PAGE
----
Shrill : notes from a loud woman / Lindy West.

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  • Additional Information
    • Publication Information:
      First edition.
    • Abstract:
      Summary: "Presents a series of essays by the American writer and comedian, dealing with issues of body image, popular culture, feminism, and social justice, "--NoveList.
    • Abstract:
      Summary: West presents essays dealing with issues of body image, popular culture, feminism, and social justice. She boldly shares how to survive in a world where not all bodies are treated with equal respect, and how she went from being silent and invisible to earning a living defending the silenced.
    • Abstract:
      Summary: "Coming of age in a culture that demands women be as small, quiet, and compliant as possible--like a porcelain dove that will also have sex with you--writer and humorist Lindy West quickly discovered that she was anything but. From a painfully shy childhood in which she tried, unsuccessfully, to hide her big body and even bigger opinions; to her public war with stand-up comedians over rape jokes; to her struggle to convince herself, and then the world, that fat people have value; to her accidental activism and never-ending battle royale with Internet trolls, Lindy narrates her life with a blend of humor and pathos that manages to make a trip to the abortion clinic funny and wring tears out of a story about diarrhea. With inimitable good humor, vulnerability, and boundless charm, Lindy boldly shares how to survive in a world where not all stories are created equal and not all bodies are treated with equal respect, and how to weather hatred, loneliness, harassment, and loss, and walk away laughing. Shrill provocatively dissects what it means to become self-aware the hard way, to go from wanting to be silent and invisible to earning a living defending the silenced in all caps."--Publisher's description.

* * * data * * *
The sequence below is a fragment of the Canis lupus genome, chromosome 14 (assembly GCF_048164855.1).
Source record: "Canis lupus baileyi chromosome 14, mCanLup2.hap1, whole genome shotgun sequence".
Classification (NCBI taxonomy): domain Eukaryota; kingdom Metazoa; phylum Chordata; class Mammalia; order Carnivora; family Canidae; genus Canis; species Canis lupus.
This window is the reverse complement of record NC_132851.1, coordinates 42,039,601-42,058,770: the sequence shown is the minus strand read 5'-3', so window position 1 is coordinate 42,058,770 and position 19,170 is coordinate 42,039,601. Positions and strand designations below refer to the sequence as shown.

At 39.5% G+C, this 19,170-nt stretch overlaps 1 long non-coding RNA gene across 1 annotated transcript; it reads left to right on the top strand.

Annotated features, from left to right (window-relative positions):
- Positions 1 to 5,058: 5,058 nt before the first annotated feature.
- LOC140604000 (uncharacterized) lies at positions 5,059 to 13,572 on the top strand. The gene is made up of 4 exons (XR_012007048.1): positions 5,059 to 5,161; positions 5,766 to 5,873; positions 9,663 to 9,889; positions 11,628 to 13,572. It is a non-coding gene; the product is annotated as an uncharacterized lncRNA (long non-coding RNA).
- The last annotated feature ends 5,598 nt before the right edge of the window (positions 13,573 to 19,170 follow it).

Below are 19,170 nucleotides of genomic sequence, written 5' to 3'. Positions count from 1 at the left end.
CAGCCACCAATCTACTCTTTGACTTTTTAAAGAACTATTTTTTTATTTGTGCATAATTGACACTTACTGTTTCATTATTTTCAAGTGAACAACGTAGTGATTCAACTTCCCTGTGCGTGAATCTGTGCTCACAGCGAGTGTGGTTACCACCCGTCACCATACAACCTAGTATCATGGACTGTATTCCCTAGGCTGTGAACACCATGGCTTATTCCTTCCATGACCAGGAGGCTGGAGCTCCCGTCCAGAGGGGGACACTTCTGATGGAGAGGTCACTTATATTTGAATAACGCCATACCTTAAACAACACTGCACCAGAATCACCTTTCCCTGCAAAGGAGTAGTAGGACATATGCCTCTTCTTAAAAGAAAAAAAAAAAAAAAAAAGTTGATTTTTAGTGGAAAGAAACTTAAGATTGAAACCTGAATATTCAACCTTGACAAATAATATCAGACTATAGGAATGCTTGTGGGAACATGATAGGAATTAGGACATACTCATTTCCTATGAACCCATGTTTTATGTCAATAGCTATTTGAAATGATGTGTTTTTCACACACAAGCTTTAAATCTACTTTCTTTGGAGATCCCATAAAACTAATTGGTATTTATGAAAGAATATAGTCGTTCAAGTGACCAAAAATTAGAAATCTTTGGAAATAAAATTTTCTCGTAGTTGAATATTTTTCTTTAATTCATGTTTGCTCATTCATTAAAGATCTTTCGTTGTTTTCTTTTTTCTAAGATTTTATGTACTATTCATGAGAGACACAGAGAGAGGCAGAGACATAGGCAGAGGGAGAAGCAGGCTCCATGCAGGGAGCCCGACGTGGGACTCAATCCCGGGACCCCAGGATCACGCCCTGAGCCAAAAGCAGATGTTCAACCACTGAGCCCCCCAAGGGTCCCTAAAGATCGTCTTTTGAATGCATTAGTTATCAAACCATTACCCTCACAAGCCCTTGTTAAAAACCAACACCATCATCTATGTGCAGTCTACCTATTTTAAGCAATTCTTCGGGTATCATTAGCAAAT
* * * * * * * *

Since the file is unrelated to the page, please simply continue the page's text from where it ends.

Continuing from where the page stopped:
• Content Notes:
      Lady Kluck -- Bones -- Are you there, Margaret? It's me, a person who is not a complete freak -- How to stop being shy in eighteen easy steps -- When life gives you lemons -- You're so brave for wearing clothes and not hating yourself! -- The red tent -- Hello, I am fat -- Why fat lady so mean to baby men? -- Strong people fighting against the elements -- The day I didn't fit -- Chuckletown, USA, population: jokes -- Death wish -- It's about free speech, it's not about hating women -- The tree -- The end -- The beginning -- Slaying the troll -- Abortion is normal, it's okay to be fat, and women don't have to be nice to you.
    • ISBN:
      9780316348409
      0316348406
    • Accession Number:
      2016001577
    • Accession Number:
      ocn921166270
      921166270
    • Accession Number:
      fay.493523
  • Citations
    • ABNT:
      WEST, L. Shrill : notes from a loud woman. First edition. [s. l.]: Hachette Books, 2016. ISBN 9780316348409. Disponível em: http://search.ebscohost.com/login.aspx?direct=true&site=eds-live&db=cat05595a&AN=fay.493523. Acesso em: 20 fev. 2020.
    • AMA:
      West L. Shrill : Notes from a Loud Woman. First edition. Hachette Books; 2016. http://search.ebscohost.com/login.aspx?direct=true&site=eds-live&db=cat05595a&AN=fay.493523. Accessed February 20, 2020.
    • APA:
      West, L. (2016). Shrill : notes from a loud woman (First edition.). Hachette Books.
    • Chicago/Turabian: Author-Date:
      West, Lindy. 2016. Shrill : Notes from a Loud Woman. First edition. Hachette Books. http://search.ebscohost.com/login.aspx?direct=true&site=eds-live&db=cat05595a&AN=fay.493523.